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Written by: Kristen Jowers, M.S., and Nichole Huff, Ph.D, CFLE

Historically, student loan debt has been on the rise each year. However, 2023 saw the first-ever annual decline in student loan debt, which decreased 2% from 1.76 trillion in 2022. In the last quarter of 2023, student loan debt was $1.73 trillion in the United States. Still, according to the Federal Reserve (2023), student loan debt may be the largest non-mortgage household debt for borrowers. A majority of student loan borrowers (92.8%) have federal student loan balances vs. private educational loans.  

Return to Repayment

During the pause of student loan repayment over the past several years, some borrowers were able to take advantage of 0% interest from the CARES Act and pay down/off balances, while others redirected the money earmarked for student loan repayment elsewhere. Around 43.2 million borrowers have federal student loan debt and launched into repayment in October 2023 after a 42-month hiatus. 

Since repayments resumed, borrowers have experienced extended hold times, processing delays, and inaccurate billing information, as reported by the Consumer Financial Protection Bureau. Student loan servicers are inundated with income-driven repayment (IDR) plan requests, including 1.25 million pending applications from borrowers requesting an IDR plan in October 2023 (CFPB, 2024). With servicers processing applications and calls from borrowers at record highs, service providers are likely fielding questions from military families about their student loans, including questions about forgiveness options and repayment plans. 


One of the marked updates from the 2023 resumption of federal student loan repayment is the new income-driven repayment plan, Save on a Valuable Education (SAVE) Plan, which replaced the Revised Pay As You Earn (REPAYE) Plan. You can learn more about the SAVE Plan in this video from Federal Student Aid.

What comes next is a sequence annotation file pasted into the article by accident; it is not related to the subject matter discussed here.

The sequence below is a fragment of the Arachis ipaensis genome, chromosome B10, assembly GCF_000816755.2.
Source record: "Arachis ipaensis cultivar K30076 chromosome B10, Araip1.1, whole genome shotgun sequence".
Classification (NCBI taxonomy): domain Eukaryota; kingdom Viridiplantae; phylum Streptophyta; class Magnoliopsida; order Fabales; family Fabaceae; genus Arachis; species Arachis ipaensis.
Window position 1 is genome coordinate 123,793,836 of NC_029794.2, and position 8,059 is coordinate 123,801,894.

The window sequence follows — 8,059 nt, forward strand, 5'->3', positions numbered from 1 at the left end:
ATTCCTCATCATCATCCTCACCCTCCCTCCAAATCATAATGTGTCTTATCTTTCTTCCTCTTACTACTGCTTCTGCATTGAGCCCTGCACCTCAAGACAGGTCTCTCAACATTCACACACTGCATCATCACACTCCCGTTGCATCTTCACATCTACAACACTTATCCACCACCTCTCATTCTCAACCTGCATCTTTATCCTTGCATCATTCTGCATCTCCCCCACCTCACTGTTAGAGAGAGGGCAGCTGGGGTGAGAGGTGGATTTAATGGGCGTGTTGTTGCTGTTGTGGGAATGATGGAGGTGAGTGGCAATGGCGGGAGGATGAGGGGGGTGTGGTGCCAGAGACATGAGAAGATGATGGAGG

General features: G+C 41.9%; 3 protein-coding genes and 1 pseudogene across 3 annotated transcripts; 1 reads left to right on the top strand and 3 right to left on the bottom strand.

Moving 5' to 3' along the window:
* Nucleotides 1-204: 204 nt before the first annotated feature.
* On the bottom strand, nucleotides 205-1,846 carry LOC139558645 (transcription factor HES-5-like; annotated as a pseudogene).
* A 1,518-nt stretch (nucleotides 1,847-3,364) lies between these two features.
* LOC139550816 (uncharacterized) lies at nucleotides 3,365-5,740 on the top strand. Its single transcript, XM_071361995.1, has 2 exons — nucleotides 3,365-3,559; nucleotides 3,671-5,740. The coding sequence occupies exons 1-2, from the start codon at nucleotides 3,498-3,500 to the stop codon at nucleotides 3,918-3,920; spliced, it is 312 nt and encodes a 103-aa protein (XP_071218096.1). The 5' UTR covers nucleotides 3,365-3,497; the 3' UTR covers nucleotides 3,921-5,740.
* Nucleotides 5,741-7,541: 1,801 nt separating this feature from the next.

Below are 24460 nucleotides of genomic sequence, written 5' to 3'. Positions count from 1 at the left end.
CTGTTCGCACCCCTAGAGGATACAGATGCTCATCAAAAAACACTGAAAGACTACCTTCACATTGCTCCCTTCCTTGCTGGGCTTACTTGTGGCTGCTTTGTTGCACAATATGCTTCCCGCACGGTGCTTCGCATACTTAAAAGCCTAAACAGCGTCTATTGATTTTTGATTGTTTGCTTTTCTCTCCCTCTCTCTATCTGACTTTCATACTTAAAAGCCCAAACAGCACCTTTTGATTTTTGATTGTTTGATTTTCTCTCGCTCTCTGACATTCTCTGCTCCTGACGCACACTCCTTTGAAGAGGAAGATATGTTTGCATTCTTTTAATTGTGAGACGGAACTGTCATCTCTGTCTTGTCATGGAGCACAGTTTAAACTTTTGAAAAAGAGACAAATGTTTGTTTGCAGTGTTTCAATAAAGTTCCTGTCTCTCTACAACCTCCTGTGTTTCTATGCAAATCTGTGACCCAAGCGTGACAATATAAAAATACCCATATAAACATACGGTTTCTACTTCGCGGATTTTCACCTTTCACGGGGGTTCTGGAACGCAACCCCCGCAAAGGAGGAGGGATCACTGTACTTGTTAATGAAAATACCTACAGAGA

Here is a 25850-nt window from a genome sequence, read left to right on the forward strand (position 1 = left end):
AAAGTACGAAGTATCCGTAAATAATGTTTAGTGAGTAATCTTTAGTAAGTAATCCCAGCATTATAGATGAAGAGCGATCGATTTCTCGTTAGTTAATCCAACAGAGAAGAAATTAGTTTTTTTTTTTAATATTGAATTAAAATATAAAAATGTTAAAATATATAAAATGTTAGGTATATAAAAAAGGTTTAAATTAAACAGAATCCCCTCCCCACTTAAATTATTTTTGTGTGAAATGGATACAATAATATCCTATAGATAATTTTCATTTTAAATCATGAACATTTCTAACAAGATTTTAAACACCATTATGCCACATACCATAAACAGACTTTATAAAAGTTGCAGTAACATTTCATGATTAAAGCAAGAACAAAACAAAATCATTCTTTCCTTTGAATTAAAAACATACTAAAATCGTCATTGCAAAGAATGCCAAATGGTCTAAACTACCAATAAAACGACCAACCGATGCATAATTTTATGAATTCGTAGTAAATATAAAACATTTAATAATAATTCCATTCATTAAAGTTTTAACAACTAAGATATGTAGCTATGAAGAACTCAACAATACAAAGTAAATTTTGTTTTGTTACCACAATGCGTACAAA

Prior income-driven repayment plans included income exemption protection of up to 150%. The new SAVE Plan includes an income exemption of 225%. According to, a single borrower with $60,000 in student loan debt, a household size of 2, who makes $60,000 per year will experience a student loan payment of $253 on the Pay As You Earn (PAYE) Plan or Income Based Repayment (IBR) Plan income-driven repayment plans. The same borrower enrolled in the new SAVE Plan would have a payment of $130. 

The SAVE Plan extends the 0% interest afforded over the past few years through a government interest subsidy for borrowers making on-time monthly payments. On other repayment plans, including other IDR plans, borrowers may see their balance grow due to interest. There are some examples where the SAVE Plan would not have cost savings for some borrowers. Service providers should utilize the Loan Simulator with military families to calculate student loan debt repayment timelines and payment amounts across all repayment plans. 

More updates are on the way! 

The current SAVE Plan, which includes a calculation of 10% of a borrower’s discretionary income, is set to lower to 5% in July 2024. Other student loan repayment program updates will roll out in July 2024, including expanded avenues for loan forgiveness. Watch the webinar, Federal Student Aid: Repayment 101 so that you can learn all about these updates and best support military families in their student loan repayment/forgiveness journey. 


Consumer Financial Protection Bureau. (2024). Issue Spotlight: Federal Student Loan Return to Repayment. 

Federal Reserve. (2023). Changes in U.S. Family Finances from 2019 to 2022. Evidence from the Survey of Consumer Finances. 

Hanson, M. (March 3, 2024). Student loan statistics. Education Data Initiative.

Office of Financial Readiness. (2023). Understanding the Public Service Loan Forgiveness Program.